2. Liver Function, Kidney Function and Fasting Glucose

These tests are a deep dive into your health using a series of blood tests. The tests are a good indicator of the state of your liver and kidney but also yield information on blood sugar levels, your body’s acid/balance base and protein levels.

Doctors will recommend these tests when diabetes, high blood pressure, liver and kidney damage are the suspected causes of ill health. They are also an excellent test to periodically monitor these conditions and assess their progression.

3. Kidney Function

It is a blood test that will yield essential information about your health. The series of tests will check for the levels of six compounds found in your blood, including:

  • Creatinine
  • Urea
  • Chloride
  • Sodium
  • Potassium
  • Calcium

You may be asked to fast for at least 8 hours before giving blood, but this can vary depending on what your doctor is testing for.

When to Get a Kidney Function Test

A kidney function test will be requested when your condition is suspected to be caused by diabetes, kidney disease and electrolyte imbalances.

4. Lipid Panel (Triglycerides and Cholesterol)

A lipid panel exposes triglyceride and cholesterol levels, which are markers of heart disease. In simple terms, you should focus on ensuring HDL cholesterol, the good kind, is high and LDL, the bad kind, is low.

When to Get a Lipid Panel 

Cholesterol levels are a little controversial regarding how they affect heart health. However, this test is still a great place to monitor your heart health and search for areas where you can make improvements in caring for your overall cardiac health. 

5. Testing for Cardiac Biomarkers

Cardiac Biomarkers are proteins (enzymes) that can help medical professionals assess your heart function and detect potential issues. These biomarkers are critical for diagnosing heart conditions and monitoring overall cardiac health.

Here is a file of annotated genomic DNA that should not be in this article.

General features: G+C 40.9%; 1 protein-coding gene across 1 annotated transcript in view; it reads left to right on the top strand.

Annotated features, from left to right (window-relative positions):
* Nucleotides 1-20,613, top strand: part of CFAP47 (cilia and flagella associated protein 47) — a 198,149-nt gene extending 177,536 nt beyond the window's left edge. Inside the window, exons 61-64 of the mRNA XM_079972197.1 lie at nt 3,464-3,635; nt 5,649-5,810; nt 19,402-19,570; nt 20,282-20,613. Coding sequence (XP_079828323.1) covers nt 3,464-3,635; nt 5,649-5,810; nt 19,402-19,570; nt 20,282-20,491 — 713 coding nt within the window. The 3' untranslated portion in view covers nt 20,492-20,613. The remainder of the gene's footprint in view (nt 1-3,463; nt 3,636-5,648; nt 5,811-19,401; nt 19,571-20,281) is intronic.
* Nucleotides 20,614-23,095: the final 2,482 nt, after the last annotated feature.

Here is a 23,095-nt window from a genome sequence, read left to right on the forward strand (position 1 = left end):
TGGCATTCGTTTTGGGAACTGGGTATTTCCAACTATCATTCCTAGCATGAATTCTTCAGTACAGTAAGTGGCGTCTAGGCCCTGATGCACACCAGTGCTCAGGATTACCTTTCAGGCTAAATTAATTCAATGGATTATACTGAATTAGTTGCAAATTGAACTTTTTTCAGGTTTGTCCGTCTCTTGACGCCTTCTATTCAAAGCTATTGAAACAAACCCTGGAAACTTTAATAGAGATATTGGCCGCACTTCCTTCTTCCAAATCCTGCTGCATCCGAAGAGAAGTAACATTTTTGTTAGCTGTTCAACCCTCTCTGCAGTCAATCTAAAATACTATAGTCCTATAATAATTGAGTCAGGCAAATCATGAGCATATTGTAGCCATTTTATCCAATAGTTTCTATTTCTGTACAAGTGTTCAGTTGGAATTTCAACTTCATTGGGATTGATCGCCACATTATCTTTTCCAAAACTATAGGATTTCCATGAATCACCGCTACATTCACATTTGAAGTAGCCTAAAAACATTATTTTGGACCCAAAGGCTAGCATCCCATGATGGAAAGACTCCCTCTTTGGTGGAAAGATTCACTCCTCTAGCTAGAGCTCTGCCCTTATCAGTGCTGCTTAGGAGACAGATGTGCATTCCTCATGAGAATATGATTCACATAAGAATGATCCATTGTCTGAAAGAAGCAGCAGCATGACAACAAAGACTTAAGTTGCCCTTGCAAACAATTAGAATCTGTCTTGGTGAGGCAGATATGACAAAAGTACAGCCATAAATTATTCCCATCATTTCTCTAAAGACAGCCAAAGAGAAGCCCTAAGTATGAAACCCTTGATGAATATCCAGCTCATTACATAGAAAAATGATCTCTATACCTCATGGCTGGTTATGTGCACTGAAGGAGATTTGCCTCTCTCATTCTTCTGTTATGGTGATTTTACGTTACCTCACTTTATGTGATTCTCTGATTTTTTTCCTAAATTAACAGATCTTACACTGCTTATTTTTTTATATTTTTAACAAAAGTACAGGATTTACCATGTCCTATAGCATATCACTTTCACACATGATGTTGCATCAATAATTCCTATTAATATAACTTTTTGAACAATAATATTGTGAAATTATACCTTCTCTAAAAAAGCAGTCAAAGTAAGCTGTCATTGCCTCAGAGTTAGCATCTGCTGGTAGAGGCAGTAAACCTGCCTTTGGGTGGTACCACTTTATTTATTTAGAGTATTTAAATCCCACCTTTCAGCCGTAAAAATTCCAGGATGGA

Here are more details about each marker and what they mean:

High Sensitive Cardiac Troponin-I (hsTnI): This enzyme can leak into the blood after a heart attack or other heart injury. The biomarker is instrumental in diagnosing acute coronary syndrome and determining the severity of the damage.

B-type Natriuretic Peptide (BNP): These substances are produced in the heart, with elevated levels indicating a risk of congestive heart failure. They also monitor heart function, providing valuable insights into the heart’s ability to pump blood effectively.

Creatine Kinase (CK) and Creatine Kinase-MB (CK-MB): This compound is primarily found in the brain, heart, and skeletal muscle. Elevated levels of CK can indicate muscle damage, such as what occurs during a heart attack. CK-MB, found explicitly in the heart, can increase in the blood after a heart attack or other heart injury, serving as a critical marker for these conditions.

6. Coagulation Panel

A coagulation panel, sometimes called a coagulation test, is a series of tests that measure the ability of blood to clot over time. These tests are essential for monitoring coagulation, which is critical to preventing blood loss after an injury.

The coagulation panel typically tests prothrombin time (PT), activated partial thromboplastin time (aPTT) and fibrinogen activity, which provide information about the blood’s clotting ability and other factors involved in the coagulation process.

When to Get a Coagulation Panel

Coagulation panels are used to diagnose a range of conditions as well as assess and monitor other health risks, including:

  • Excessive Bleeding that may be indicative of conditions like hemophilia
  • Thrombosis characterized by the formation of blood clots in the circulatory system that can lead to heart attack or stroke